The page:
Search for:

In response to the growing impact of the COVID-19 Coronavirus in Europe, a number of countries have implemented national controls to restrict the export of medicines and medical equipment, such as face masks, gloves, and protective clothing.

Over the weekend, the EU Commission reviewed actions taken by Member States and, while it has discouraged Member States from adopting measures which would limit intra-EU trade, it has introduced a temporary export ban on exports of certain medical/protective equipment to destinations outside the EU.

EU wide controls under Commission Implementing Regulation (EU) 2020/402

On Sunday 15 March 2020 the Commission published an Implementing Regulation that prohibits the export of the personal protective equipment listed in Annex I to the Implementing Regulation, whether or not originating in the EU, to destinations outside the EU, unless a licence is first obtained from a Member State. The Implementing Regulation was made pursuant to Article 5 of Regulation (EU) 2015/479, which permits the Commission to adopt temporary export control measures in order to prevent or remedy critical situations arising from shortages of essential products.

Annex I to the new Regulation covers a range of items (including mouth-nose-protection equipment, gloves, and other protective garments) for the protection of the wearer against potentially infectious material and for the protection of the environment against potentially infectious material spread by the wearer, as well as covering protective spectacles and visors, and face shields. For full categories and descriptions, and corresponding customs codes that correspond to or which can include these items, please see the table in Annex I.

An application for an export authorisation can be made to Member States using the form set out in Annex II to the Implementing Regulation.

The Regulation entered into force immediately on publication yesterday (15 March 2020), and will apply for a period of six weeks. Within 12 working days of the measure entering into force, the Commission must decide whether to adopt longer-lasting restrictions (which could include quantitative restrictions on exports, as well as licensing requirements).

The Commission is also expected to publish guidance on the restrictions on exports of protective equipment during the course of today.

EU dual-use export controls

The EU’s existing dual-use export control regime will also continue to apply to any items that are listed in the EU dual use list (Annex I to Regulation 428/2009, as amended). These are specifically intended to capture more sophisticated items with both a civil application and a military or WMD application (consumer or civil grade equipment is less likely to be covered by these controls).

In particular, 1A004 covers, inter alia, full face masks (i.e. gas masks including powered air purifying respirators), filter canisters and decontamination equipment (and specially designed components) therefor, designed or modified for defence against… “biological agents”; and protective suits, gloves and shoes, specially designed or modified for defence against… “biological agents”. For these purposes, “biological agents” means pathogens or toxins, selected or modified (such as altering purity, shelf life, virulence, dissemination characteristics, or resistance to UV radiation) to produce casualties in humans or animals, degrade equipment or damage crops or the environment. Further advanced protective equipment for biological manufacture and handling is also listed under 2B352.

National controls in EU Member States

In addition, a number of Member States have also introduced national export bans of medical equipment:

  • The Czech Republic has adopted measures under which manufacturers, distributors and importers of personal protective equipment, are prohibited from selling certain personal protective equipment (chiefly class FFP3 respiratory protection masks and medical veils) other than to the state of the Czech Republic and its organisational units or to distributors of personal protective equipment that are incorporated or established in the territory of the Czech Republic (and which in turn may resell or transfer personal protective equipment only to the state or other state suppliers). The restrictions continue to evolve rapidly, and an initial exception allowing for sales to hospitals and healthcare and social care providers has been removed in the most recent restrictions.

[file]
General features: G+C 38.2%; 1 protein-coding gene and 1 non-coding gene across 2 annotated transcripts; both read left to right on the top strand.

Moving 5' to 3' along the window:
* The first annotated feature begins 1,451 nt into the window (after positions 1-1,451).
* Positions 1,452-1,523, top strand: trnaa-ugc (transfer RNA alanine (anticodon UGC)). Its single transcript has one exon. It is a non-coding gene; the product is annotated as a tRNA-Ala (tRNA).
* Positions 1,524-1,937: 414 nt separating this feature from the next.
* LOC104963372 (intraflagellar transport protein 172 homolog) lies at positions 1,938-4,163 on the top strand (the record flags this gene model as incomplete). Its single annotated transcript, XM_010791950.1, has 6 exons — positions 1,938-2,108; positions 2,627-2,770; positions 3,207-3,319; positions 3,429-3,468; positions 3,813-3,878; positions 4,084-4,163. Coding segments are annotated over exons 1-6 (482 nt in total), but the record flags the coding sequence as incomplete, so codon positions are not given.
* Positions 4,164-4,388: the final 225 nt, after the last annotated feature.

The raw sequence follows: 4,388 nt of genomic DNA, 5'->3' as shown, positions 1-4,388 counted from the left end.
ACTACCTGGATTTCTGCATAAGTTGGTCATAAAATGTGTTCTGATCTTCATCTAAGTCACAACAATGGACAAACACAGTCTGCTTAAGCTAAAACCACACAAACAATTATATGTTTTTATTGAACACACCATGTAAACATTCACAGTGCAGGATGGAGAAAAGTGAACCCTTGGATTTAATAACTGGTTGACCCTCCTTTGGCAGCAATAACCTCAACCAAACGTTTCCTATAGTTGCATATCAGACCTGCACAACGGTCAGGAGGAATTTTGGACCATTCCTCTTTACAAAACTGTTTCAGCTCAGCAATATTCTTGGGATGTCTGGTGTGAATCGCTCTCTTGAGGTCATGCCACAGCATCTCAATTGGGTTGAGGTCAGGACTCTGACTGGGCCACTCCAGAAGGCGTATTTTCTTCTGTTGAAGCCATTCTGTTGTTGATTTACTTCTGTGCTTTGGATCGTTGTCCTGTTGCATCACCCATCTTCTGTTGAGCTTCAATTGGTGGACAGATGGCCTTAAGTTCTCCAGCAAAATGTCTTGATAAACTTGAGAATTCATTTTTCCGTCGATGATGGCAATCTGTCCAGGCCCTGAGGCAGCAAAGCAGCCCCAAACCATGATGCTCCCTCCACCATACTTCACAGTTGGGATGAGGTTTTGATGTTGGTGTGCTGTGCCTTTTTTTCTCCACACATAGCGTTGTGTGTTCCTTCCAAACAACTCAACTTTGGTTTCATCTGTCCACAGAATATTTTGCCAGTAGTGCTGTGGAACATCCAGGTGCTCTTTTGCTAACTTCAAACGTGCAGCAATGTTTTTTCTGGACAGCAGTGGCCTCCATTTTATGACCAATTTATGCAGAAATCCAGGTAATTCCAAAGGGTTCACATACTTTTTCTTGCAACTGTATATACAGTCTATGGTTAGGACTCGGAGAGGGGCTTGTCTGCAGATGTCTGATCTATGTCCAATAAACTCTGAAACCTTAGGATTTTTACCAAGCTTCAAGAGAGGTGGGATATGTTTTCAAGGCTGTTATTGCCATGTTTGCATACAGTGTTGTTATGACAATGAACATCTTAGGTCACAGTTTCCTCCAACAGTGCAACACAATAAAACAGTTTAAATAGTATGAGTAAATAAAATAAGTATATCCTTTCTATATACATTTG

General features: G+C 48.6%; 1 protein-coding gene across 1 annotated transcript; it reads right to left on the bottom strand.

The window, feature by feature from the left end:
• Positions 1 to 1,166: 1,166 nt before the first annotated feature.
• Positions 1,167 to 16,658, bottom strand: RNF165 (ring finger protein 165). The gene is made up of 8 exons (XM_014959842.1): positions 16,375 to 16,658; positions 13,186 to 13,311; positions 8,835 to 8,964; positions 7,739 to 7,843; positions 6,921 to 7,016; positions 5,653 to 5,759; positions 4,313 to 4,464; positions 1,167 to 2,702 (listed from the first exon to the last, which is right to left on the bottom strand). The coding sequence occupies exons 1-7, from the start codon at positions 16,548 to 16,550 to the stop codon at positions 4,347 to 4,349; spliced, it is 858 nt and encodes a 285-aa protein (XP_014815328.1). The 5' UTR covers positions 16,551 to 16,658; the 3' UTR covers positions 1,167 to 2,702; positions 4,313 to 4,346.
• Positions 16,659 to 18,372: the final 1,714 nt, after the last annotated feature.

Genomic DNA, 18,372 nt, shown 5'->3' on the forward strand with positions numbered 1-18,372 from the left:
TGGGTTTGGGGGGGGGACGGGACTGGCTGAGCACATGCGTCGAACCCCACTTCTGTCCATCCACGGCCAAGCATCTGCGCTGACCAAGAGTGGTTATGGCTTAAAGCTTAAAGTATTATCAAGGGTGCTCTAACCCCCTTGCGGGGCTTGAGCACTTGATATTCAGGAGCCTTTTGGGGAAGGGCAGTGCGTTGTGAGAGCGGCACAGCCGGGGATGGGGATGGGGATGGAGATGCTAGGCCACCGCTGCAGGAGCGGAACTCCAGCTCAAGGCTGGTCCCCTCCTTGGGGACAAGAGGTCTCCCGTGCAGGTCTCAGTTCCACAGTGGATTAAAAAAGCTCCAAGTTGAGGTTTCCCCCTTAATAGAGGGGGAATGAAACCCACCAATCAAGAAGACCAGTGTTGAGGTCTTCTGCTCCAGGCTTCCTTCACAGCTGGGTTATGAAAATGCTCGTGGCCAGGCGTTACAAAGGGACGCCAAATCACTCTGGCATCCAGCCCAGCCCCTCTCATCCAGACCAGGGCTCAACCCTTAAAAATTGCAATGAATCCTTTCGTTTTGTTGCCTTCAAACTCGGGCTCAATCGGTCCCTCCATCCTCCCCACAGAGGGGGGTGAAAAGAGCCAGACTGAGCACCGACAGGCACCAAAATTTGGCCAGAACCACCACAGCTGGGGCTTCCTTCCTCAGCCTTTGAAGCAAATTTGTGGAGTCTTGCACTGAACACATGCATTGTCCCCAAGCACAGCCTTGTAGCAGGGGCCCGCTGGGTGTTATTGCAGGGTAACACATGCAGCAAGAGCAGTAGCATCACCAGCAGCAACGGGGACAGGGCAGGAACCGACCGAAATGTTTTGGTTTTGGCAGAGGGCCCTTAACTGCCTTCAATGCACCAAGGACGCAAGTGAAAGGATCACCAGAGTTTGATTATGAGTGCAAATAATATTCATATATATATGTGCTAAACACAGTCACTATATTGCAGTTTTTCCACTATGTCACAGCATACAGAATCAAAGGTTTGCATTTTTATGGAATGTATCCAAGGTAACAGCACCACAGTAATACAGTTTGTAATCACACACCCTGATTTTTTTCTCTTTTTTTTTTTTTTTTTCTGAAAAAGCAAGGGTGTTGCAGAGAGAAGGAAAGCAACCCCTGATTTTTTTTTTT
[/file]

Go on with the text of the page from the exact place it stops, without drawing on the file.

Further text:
• In France, the Government has requisitioned stocks of FFP2 respiratory protection masks held by any public and private legal entities, as well as stocks of anti-projection masks (surgical masks) held by distributors or manufacturers of these products (under Decree No. 2020-190, dated 3 March 2020). FFP2 type masks, as well as respiratory masks, produced between the publication of the decree (4 March 2020) and 31 May 2020 have also requisitioned.
  • Poland adopted measures on 5 March, limiting export and intra-community transfer from the territory of Poland of medicinal products and medical equipment that may become unavailable on the Polish market. These include (amongst others) medicinal products used against flu, as well as other medical equipment, including masks, injection needles, medical caps, surgical gowns, and other surgical garments. Export of these products is allowed only subject to the consent of the Main Pharmaceutical Inspector. 

German intra-EU transfer restrictions by governmental Decree (Anordnung) of 12 March 2020

In Germany, the restrictive measures adopted in response to the Coronavirus crisis were so far limited to export restrictions for medical equipment. A general decree issued on 4 March 2020, and updated on 12 March 2020, prohibited the export and intra-EU transfer of specific type of medicinal protective gear (transits of the goods listed through Germany continue to be allowed). The decree has been repealed on 19 March 2020, but may be reinstated anytime according to the German government. Companies have to apply for export licences under the EU Implementing Regulation through domestic authorities.

The adoption of Implementing Regulation (EU) 2020/402 by the Commission of 14 March 2020 had not changed the continued existence of the German governmental Decree of 12 March 2020 until 19 March 2020. The EU Implementing Regulation takes precedence over any overlapping national export restrictions due to the primacy of European law. To the extent that the national Decree contained provisions going beyond the EU Implementing Regulation, such as the ban on intra-EU transfers, it continued to apply. Exports of medical protective equipment were thus restricted on the basis of the EU Implementing Regulation, while the transfer of medical protective equipment from out of Germany was restricted based on the national Decree.